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The Globe and Mail

It's the Jersey Shore season finale, but is anyone still watching?

Even the most amusing TV personalities eventually wear out their welcome. Arrivederci, Snooki.

Tonight's fourth-season finale of Jersey Shore (MTV, 10 p.m.) could be the beginning of the end for the once-beloved guidos and guidettes. The public fascination with Snooki, the Situation, Pauly D, JWoww, et al., has waned drastically in recent months. Sure, they've already filmed a fifth season, but does anybody really care about these people any more?

The general consensus that Jersey Shore has jumped the shark is confirmed by a check of recent U.S. ratings.

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When Jersey Shore returned two months ago it drew nearly nine million U.S. viewers – the highest rating in the show's history. By last week, that number was down to 6.5 million viewers, which does not bode well for the franchise's future.

The ratings slide is particularly notable since this past season was filmed in Florence, Italy, which should have had more people watching just for the breathtaking scenery.

And there was some promise with the premise of the Italian-American cast returning to the motherland, but the potential was never realized. Instead, Jersey Shore has been finally exposed for what it really is – train-wreck TV.

When it launched in 2009, the MTV reality experiment playing off stereotypes of hot-blooded New Jersey youth was raw, real and slickly edited. The show was a hit and immediate cast standouts Nicole "Snooki" Polizzi and Mike "the Situation" Sorrentino did their part with constant public appearances. Rarely a day went by without a Snooki sighting reported on TMZ or some other website.

And Jersey Shore stayed fascinating television for a while. Thrown together into a beach house in Seaside Heights, the characters made the most of the experience, and for all the clubbing and canoodling, they were actually pretty endearing. Sammi and Ronnie got together and broke up, more than once; the Situation and Vinny schemed to pick up women; Snooki got tipsy and fell down. Good times, you bet.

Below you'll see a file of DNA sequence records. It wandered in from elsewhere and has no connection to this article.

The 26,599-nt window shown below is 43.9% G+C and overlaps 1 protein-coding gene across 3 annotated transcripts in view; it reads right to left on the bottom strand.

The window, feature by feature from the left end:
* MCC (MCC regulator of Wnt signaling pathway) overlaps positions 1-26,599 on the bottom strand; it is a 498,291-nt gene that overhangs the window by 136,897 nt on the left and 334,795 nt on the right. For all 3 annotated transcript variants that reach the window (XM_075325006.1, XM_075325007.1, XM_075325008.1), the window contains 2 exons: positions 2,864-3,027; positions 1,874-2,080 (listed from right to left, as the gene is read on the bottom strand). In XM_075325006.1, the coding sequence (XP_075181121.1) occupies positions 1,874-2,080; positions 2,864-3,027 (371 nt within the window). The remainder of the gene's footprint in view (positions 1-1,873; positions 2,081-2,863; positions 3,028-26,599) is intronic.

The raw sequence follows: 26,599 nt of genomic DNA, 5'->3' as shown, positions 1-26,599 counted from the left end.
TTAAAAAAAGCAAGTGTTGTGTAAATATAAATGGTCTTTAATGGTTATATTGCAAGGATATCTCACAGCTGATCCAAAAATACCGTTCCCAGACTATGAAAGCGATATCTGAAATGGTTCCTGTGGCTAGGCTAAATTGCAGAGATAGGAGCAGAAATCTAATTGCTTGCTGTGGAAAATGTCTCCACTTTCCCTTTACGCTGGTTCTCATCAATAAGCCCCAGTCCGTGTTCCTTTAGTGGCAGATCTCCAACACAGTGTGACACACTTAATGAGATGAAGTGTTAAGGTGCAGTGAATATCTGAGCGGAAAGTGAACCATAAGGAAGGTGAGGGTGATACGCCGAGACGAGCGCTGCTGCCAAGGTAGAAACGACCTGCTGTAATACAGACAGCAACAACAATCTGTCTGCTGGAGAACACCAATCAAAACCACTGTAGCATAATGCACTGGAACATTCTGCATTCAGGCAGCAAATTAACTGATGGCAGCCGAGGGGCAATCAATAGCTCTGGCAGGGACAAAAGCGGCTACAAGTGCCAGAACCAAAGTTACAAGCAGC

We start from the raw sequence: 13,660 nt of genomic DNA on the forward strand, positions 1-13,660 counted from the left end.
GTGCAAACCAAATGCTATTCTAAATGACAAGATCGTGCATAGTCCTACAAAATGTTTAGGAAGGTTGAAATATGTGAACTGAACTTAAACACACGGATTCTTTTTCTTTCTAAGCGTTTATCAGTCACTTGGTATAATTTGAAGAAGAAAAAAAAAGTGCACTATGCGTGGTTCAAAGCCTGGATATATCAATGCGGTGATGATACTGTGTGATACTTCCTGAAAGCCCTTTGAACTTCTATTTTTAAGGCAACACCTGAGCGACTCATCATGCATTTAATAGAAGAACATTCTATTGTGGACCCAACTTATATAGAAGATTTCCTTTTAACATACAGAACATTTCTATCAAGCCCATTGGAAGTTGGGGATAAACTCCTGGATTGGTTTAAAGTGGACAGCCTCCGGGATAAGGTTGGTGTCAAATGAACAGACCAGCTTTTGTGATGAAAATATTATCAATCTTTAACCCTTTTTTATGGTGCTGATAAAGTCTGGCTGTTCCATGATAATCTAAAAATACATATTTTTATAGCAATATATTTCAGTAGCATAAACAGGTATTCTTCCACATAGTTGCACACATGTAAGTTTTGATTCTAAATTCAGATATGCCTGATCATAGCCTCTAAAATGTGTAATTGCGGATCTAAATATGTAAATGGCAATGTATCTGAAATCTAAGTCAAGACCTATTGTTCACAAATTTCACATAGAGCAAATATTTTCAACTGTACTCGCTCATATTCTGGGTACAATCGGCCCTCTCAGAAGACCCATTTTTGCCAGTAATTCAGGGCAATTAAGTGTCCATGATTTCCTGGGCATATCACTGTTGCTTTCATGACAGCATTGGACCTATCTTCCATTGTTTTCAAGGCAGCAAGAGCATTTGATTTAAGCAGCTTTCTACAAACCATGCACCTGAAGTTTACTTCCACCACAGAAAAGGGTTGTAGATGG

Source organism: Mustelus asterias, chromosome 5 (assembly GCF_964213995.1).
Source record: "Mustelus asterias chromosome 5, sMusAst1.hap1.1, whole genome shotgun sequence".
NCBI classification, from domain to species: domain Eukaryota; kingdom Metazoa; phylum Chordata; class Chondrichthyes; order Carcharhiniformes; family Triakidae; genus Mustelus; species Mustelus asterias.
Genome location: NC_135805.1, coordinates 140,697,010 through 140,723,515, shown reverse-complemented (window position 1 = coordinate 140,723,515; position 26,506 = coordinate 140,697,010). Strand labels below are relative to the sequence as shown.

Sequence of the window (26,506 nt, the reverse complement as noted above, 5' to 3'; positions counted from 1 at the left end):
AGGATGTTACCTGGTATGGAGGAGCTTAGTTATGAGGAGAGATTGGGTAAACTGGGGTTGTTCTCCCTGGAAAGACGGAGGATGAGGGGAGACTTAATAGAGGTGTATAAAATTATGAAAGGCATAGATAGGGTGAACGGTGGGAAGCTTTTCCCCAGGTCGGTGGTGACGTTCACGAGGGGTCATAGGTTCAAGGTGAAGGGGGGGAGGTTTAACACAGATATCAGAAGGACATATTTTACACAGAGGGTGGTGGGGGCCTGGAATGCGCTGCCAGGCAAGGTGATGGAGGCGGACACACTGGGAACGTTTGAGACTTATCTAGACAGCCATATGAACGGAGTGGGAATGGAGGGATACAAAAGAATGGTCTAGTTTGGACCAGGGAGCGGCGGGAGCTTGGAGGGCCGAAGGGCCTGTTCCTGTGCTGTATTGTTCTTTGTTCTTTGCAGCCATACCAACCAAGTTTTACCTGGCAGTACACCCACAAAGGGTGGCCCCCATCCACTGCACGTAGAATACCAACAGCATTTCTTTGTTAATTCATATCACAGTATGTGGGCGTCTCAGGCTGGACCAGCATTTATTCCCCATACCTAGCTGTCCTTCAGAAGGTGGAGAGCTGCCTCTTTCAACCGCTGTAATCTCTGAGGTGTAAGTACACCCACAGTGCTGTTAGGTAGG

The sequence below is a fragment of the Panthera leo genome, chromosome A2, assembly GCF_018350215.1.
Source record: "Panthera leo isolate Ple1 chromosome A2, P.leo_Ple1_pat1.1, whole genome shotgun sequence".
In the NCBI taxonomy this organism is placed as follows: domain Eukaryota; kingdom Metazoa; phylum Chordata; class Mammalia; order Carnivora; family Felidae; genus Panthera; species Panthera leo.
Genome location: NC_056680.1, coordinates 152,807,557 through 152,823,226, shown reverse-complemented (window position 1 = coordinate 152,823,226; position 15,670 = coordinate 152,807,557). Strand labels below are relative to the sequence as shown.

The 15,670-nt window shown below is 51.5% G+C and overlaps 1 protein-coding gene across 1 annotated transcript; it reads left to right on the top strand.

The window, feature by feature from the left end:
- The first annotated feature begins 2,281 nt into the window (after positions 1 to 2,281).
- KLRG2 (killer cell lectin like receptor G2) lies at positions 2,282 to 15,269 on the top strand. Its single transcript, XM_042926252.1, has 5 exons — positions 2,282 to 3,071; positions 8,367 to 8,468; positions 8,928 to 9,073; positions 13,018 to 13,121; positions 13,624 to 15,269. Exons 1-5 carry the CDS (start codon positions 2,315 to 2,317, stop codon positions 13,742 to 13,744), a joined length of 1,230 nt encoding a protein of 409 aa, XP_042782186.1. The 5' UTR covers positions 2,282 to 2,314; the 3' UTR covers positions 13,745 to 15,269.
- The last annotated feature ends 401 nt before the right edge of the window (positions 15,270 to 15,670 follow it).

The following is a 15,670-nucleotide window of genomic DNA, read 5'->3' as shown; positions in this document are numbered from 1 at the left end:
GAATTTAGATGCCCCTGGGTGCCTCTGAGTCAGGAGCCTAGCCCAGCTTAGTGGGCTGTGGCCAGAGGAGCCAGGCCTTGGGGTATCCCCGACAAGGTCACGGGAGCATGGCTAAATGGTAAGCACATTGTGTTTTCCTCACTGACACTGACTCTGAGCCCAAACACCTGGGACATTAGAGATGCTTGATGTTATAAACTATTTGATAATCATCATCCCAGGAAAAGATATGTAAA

More tellingly, Jersey Shore introduced new lexicon into public use. Even people who didn't watch weekly knew what GTL (gym, tan, laundry) stood for.

Jersey Shore's second season was filmed in Miami and it was even better. Remember when the Situation hooked up with that Canadian model?

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But the show's producers made a fatal mistake when they decided to send the cast to Italy. Removed from their American habitat, they were fish out of water and nowhere near as interesting. Viewers watched the stereotypes turn into caricatures, one episode at a time.

Right from the first episode, not one of them showed any interest whatsoever in learning about Italy or its culture. They might as well have filmed the season in Lethbridge, Alta.

It's almost impossible to identify a single highlight from the past season. Let's see: Ronnie and Sammi got back together, again; Ronnie and the Situation had a fight, with the latter leaving the house on a stretcher; Snooki got into a fender-bender and was arrested, briefly; Snooki broke up with her boyfriend and went wandering the streets of Florence, alone (except for the camera crew). Oh, and Snooki slept with Vinny.

Which is more or less where the current season leaves off, with fewer people watching. In tonight's closer, the cast is shown leaving Italy and heading home.

But not before some final drama. The requisite cliffhanger finds most of the cast railing openly against the Situation, who haughtily threatens that he won't be around for the next season of Jersey Shore.

He won't be the only one.

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Conspiracy Rising (CBC's Doc Zone, 9 p.m.) is a fine new documentary and required viewing for anyone who believes our government is controlling us through bar codes and flu shots. Written and directed by Andrew Blicq, the film takes a hard look at how conspiracy theories are created and why so many people readily buy into them. The truth is out there.

Check local listings.

John Doyle will return.

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